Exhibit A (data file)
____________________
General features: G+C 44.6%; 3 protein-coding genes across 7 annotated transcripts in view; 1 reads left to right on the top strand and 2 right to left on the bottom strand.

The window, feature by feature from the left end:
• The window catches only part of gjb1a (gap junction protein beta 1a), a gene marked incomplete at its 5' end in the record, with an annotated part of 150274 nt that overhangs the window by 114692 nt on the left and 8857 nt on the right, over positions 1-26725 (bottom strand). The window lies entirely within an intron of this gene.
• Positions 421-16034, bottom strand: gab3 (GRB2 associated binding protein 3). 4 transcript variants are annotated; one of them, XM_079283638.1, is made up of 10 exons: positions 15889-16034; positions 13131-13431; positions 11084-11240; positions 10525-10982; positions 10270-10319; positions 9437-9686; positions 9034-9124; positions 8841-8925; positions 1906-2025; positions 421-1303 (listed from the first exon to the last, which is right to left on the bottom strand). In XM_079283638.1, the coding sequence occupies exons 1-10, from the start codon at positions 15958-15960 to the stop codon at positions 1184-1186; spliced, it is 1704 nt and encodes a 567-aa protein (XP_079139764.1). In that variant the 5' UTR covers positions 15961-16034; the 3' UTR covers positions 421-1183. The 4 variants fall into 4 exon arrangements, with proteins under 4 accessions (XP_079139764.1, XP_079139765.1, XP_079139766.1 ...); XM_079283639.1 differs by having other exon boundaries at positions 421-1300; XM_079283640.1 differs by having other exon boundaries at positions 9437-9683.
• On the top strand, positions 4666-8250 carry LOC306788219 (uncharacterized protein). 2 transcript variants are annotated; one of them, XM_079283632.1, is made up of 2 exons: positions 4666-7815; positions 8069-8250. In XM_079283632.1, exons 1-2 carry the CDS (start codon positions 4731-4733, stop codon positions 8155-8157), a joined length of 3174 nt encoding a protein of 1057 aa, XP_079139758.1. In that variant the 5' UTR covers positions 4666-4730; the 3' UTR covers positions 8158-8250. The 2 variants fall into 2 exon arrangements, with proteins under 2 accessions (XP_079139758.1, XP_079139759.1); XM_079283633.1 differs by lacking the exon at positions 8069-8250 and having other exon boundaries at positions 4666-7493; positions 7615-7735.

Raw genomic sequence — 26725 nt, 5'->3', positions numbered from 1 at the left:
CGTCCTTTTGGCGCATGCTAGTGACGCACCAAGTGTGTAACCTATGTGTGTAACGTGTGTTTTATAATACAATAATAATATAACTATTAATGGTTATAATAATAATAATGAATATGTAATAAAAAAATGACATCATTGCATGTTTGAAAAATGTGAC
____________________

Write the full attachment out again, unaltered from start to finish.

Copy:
General features: G+C 44.6%; 3 protein-coding genes across 7 annotated transcripts in view; 1 reads left to right on the top strand and 2 right to left on the bottom strand.

The window, feature by feature from the left end:
• The window catches only part of gjb1a (gap junction protein beta 1a), a gene marked incomplete at its 5' end in the record, with an annotated part of 150274 nt that overhangs the window by 114692 nt on the left and 8857 nt on the right, over positions 1-26725 (bottom strand). The window lies entirely within an intron of this gene.
• Positions 421-16034, bottom strand: gab3 (GRB2 associated binding protein 3). 4 transcript variants are annotated; one of them, XM_079283638.1, is made up of 10 exons: positions 15889-16034; positions 13131-13431; positions 11084-11240; positions 10525-10982; positions 10270-10319; positions 9437-9686; positions 9034-9124; positions 8841-8925; positions 1906-2025; positions 421-1303 (listed from the first exon to the last, which is right to left on the bottom strand). In XM_079283638.1, the coding sequence occupies exons 1-10, from the start codon at positions 15958-15960 to the stop codon at positions 1184-1186; spliced, it is 1704 nt and encodes a 567-aa protein (XP_079139764.1). In that variant the 5' UTR covers positions 15961-16034; the 3' UTR covers positions 421-1183. The 4 variants fall into 4 exon arrangements, with proteins under 4 accessions (XP_079139764.1, XP_079139765.1, XP_079139766.1 ...); XM_079283639.1 differs by having other exon boundaries at positions 421-1300; XM_079283640.1 differs by having other exon boundaries at positions 9437-9683.
• On the top strand, positions 4666-8250 carry LOC306788219 (uncharacterized protein). 2 transcript variants are annotated; one of them, XM_079283632.1, is made up of 2 exons: positions 4666-7815; positions 8069-8250. In XM_079283632.1, exons 1-2 carry the CDS (start codon positions 4731-4733, stop codon positions 8155-8157), a joined length of 3174 nt encoding a protein of 1057 aa, XP_079139758.1. In that variant the 5' UTR covers positions 4666-4730; the 3' UTR covers positions 8158-8250. The 2 variants fall into 2 exon arrangements, with proteins under 2 accessions (XP_079139758.1, XP_079139759.1); XM_079283633.1 differs by lacking the exon at positions 8069-8250 and having other exon boundaries at positions 4666-7493; positions 7615-7735.

Raw genomic sequence — 26725 nt, 5'->3', positions numbered from 1 at the left:
CGTCCTTTTGGCGCATGCTAGTGACGCACCAAGTGTGTAACCTATGTGTGTAACGTGTGTTTTATAATACAATAATAATATAACTATTAATGGTTATAATAATAATAATGAATATGTAATAAAAAAATGACATCATTGCATGTTTGAAAAATGTGAC